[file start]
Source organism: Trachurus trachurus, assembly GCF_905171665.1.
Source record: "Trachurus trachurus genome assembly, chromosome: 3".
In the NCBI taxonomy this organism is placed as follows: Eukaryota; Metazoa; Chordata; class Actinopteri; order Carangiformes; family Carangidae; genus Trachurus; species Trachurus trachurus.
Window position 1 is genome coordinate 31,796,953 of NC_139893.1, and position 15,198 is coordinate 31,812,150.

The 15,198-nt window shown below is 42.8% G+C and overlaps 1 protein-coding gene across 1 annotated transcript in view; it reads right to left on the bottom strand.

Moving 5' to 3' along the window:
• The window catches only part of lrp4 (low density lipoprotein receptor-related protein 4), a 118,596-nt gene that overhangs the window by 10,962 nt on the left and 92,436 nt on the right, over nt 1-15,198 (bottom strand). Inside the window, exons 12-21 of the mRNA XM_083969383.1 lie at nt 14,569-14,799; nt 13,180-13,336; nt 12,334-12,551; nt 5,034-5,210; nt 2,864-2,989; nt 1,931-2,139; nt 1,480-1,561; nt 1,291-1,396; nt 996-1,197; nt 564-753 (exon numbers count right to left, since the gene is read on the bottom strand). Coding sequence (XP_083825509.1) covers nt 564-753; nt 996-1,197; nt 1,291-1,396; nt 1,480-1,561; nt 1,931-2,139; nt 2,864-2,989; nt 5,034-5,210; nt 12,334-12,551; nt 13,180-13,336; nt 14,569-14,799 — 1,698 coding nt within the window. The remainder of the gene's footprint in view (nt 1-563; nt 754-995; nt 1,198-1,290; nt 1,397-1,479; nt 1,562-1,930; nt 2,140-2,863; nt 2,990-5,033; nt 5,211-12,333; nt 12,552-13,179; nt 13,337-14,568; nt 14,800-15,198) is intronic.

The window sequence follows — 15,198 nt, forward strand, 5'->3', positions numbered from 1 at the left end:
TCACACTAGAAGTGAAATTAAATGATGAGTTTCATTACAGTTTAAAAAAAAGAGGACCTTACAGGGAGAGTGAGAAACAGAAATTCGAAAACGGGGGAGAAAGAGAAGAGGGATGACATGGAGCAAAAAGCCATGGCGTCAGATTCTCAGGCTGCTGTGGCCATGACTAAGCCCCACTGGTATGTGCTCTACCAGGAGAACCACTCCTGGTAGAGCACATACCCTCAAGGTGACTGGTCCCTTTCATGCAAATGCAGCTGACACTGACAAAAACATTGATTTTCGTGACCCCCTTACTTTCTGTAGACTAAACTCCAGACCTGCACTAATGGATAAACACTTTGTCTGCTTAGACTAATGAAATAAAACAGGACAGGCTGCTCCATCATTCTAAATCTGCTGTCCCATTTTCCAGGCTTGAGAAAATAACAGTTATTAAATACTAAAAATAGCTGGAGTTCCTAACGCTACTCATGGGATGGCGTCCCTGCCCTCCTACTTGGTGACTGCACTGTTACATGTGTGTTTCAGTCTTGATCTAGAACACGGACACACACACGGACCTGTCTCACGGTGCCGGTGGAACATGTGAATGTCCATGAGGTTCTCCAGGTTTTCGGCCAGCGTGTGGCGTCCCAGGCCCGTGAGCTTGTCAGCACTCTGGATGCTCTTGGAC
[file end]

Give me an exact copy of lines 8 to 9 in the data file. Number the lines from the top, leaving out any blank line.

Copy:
The window sequence follows — 15,198 nt, forward strand, 5'->3', positions numbered from 1 at the left end:
TCACACTAGAAGTGAAATTAAATGATGAGTTTCATTACAGTTTAAAAAAAAGAGGACCTTACAGGGAGAGTGAGAAACAGAAATTCGAAAACGGGGGAGAAAGAGAAGAGGGATGACATGGAGCAAAAAGCCATGGCGTCAGATTCTCAGGCTGCTGTGGCCATGACTAAGCCCCACTGGTATGTGCTCTACCAGGAGAACCACTCCTGGTAGAGCACATACCCTCAAGGTGACTGGTCCCTTTCATGCAAATGCAGCTGACACTGACAAAAACATTGATTTTCGTGACCCCCTTACTTTCTGTAGACTAAACTCCAGACCTGCACTAATGGATAAACACTTTGTCTGCTTAGACTAATGAAATAAAACAGGACAGGCTGCTCCATCATTCTAAATCTGCTGTCCCATTTTCCAGGCTTGAGAAAATAACAGTTATTAAATACTAAAAATAGCTGGAGTTCCTAACGCTACTCATGGGATGGCGTCCCTGCCCTCCTACTTGGTGACTGCACTGTTACATGTGTGTTTCAGTCTTGATCTAGAACACGGACACACACACGGACCTGTCTCACGGTGCCGGTGGAACATGTGAATGTCCATGAGGTTCTCCAGGTTTTCGGCCAGCGTGTGGCGTCCCAGGCCCGTGAGCTTGTCAGCACTCTGGATGCTCTTGGAC